Friday January 17, 2020 0 comments
BOULDER -- University of Colorado Boulder researchers have developed a new approach to designing more sustainable buildings with help from some of the tiniest contractors out there.
In a study published in the journal Matter, engineer Wil Srubar and his colleagues describe their strategy for using bacteria to develop building materials that live and multiply -- and might deliver a lower carbon footprint, to boot.
“We already use biological materials in our buildings, like wood, but those materials are no longer alive,” said Srubar, an assistant professor in the Department of Civil, Environmental and Architectural Engineering.
“We’re asking: Why can’t we keep them alive and have that biology do something beneficial, too?”
You can’t buy these microorganisms turned bricks at your local home improvement center just yet. But the researchers say that their ability to keep their bacteria alive with a high success rate shows living buildings might not be too far in the future.
Such structures could, one day, heal their own cracks, suck up dangerous toxins from the air or even glow on command, researchers said.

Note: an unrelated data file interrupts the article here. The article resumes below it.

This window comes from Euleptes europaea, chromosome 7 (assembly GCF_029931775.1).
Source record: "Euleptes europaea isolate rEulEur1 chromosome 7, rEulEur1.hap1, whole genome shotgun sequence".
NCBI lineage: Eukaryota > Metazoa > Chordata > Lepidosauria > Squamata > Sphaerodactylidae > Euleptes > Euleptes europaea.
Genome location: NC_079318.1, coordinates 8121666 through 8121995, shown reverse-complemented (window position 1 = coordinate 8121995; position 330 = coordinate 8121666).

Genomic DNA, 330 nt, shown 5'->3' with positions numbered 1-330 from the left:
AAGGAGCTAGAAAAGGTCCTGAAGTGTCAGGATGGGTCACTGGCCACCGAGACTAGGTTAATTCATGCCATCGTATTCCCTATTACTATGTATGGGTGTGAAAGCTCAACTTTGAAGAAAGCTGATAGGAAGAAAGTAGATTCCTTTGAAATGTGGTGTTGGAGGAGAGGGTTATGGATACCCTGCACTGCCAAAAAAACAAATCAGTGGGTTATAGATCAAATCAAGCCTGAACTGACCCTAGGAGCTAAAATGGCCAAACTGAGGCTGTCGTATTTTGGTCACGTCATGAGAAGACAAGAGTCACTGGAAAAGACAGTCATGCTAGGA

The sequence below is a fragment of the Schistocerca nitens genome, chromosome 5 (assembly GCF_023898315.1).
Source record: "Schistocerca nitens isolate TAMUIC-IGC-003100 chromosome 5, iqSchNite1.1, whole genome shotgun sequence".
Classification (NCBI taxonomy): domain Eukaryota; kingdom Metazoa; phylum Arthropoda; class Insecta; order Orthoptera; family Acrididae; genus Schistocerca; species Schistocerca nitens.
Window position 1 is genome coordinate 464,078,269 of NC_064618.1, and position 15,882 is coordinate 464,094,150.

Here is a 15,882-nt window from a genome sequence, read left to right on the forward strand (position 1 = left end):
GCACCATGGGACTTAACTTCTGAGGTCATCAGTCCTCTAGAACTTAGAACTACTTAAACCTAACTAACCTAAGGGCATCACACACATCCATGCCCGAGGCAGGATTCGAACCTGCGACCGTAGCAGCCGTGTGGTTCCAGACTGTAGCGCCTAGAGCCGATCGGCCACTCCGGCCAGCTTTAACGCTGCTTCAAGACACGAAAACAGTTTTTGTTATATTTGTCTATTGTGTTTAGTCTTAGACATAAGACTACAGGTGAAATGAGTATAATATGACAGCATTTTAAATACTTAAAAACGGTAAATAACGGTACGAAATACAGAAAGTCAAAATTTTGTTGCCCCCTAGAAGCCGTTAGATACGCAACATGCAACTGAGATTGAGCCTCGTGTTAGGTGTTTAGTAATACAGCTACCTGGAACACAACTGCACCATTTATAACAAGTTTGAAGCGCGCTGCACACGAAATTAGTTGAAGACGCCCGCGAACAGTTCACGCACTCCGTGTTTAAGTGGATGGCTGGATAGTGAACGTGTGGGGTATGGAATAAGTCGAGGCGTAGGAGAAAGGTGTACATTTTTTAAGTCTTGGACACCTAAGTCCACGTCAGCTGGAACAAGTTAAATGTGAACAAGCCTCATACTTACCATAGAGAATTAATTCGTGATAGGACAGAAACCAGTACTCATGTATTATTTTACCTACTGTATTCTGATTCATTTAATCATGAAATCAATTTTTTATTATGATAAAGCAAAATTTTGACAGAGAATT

Today's more corpse-like building materials, in contrast, can be costly and polluting to produce, Srubar said: Making the cement and concrete alone needed for roads, bridges, skyscrapers and other structures generates nearly 6% of the world’s annual emissions of carbon dioxide.
Srubar’s solution: Hire some bacteria.
In particular, he and his colleagues experimented with cyanobacteria belonging to the genus Synechococcus. Under the right conditions, these green microbes absorb carbon dioxide gas to help them grow and make calcium carbonate -- the main ingredient in limestone and, it turns out, cement.
To begin the manufacturing process, the researchers inoculate colonies of cyanobacteria into a solution of sand and gelatin. With the right tweaks, the calcium carbonate churned out by the microbes mineralize the gelatin which binds together the sand -- and, presto, a brick.
“It’s a lot like making rice crispy treats where you toughen the marshmallow by adding little bits of hard particles,” Srubar said.
As an added bonus, such bricks would actually remove carbon dioxide from the air, not pump it back out.
The researchers also discovered they could make their materials reproduce. Chop one of these bricks in half, and each of half is capable of growing into a new brick.
The new bricks are resilient: According to the group’s calculations, roughly 9-14% of the bacterial colonies in their materials were still alive after 30 days and three different generations in brick form.
Bacteria added to concrete to develop self-healing materials, in contrast, tend to have survival rates of less than 1%.
“We know that bacteria grow at an exponential rate,” Srubar said. “That’s different than how we, say, 3D-print a block or cast a brick.
“If we can grow our materials biologically, then we can manufacture at an exponential scale.”